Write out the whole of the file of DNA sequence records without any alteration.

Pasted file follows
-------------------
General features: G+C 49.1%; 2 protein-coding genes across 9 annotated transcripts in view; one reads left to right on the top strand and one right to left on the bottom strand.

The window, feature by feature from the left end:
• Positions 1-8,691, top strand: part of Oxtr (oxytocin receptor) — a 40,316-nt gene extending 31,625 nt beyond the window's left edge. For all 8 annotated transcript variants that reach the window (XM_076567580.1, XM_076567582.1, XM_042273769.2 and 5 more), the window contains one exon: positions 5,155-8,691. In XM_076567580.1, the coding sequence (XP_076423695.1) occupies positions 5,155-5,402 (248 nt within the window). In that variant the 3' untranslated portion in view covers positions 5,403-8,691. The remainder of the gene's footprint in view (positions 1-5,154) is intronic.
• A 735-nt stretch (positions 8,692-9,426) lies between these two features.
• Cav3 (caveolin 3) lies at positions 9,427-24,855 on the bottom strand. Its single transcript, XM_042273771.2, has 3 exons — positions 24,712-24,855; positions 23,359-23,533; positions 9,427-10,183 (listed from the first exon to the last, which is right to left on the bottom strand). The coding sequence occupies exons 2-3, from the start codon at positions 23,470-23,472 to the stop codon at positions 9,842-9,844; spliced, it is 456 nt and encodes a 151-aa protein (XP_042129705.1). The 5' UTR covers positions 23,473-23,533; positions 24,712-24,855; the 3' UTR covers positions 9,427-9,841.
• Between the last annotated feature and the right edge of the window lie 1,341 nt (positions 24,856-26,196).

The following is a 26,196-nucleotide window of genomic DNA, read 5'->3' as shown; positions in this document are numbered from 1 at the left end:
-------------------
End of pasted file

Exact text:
General features: G+C 49.1%; 2 protein-coding genes across 9 annotated transcripts in view; one reads left to right on the top strand and one right to left on the bottom strand.

The window, feature by feature from the left end:
• Positions 1-8,691, top strand: part of Oxtr (oxytocin receptor) — a 40,316-nt gene extending 31,625 nt beyond the window's left edge. For all 8 annotated transcript variants that reach the window (XM_076567580.1, XM_076567582.1, XM_042273769.2 and 5 more), the window contains one exon: positions 5,155-8,691. In XM_076567580.1, the coding sequence (XP_076423695.1) occupies positions 5,155-5,402 (248 nt within the window). In that variant the 3' untranslated portion in view covers positions 5,403-8,691. The remainder of the gene's footprint in view (positions 1-5,154) is intronic.
• A 735-nt stretch (positions 8,692-9,426) lies between these two features.
• Cav3 (caveolin 3) lies at positions 9,427-24,855 on the bottom strand. Its single transcript, XM_042273771.2, has 3 exons — positions 24,712-24,855; positions 23,359-23,533; positions 9,427-10,183 (listed from the first exon to the last, which is right to left on the bottom strand). The coding sequence occupies exons 2-3, from the start codon at positions 23,470-23,472 to the stop codon at positions 9,842-9,844; spliced, it is 456 nt and encodes a 151-aa protein (XP_042129705.1). The 5' UTR covers positions 23,473-23,533; positions 24,712-24,855; the 3' UTR covers positions 9,427-9,841.
• Between the last annotated feature and the right edge of the window lie 1,341 nt (positions 24,856-26,196).

The following is a 26,196-nucleotide window of genomic DNA, read 5'->3' as shown; positions in this document are numbered from 1 at the left end: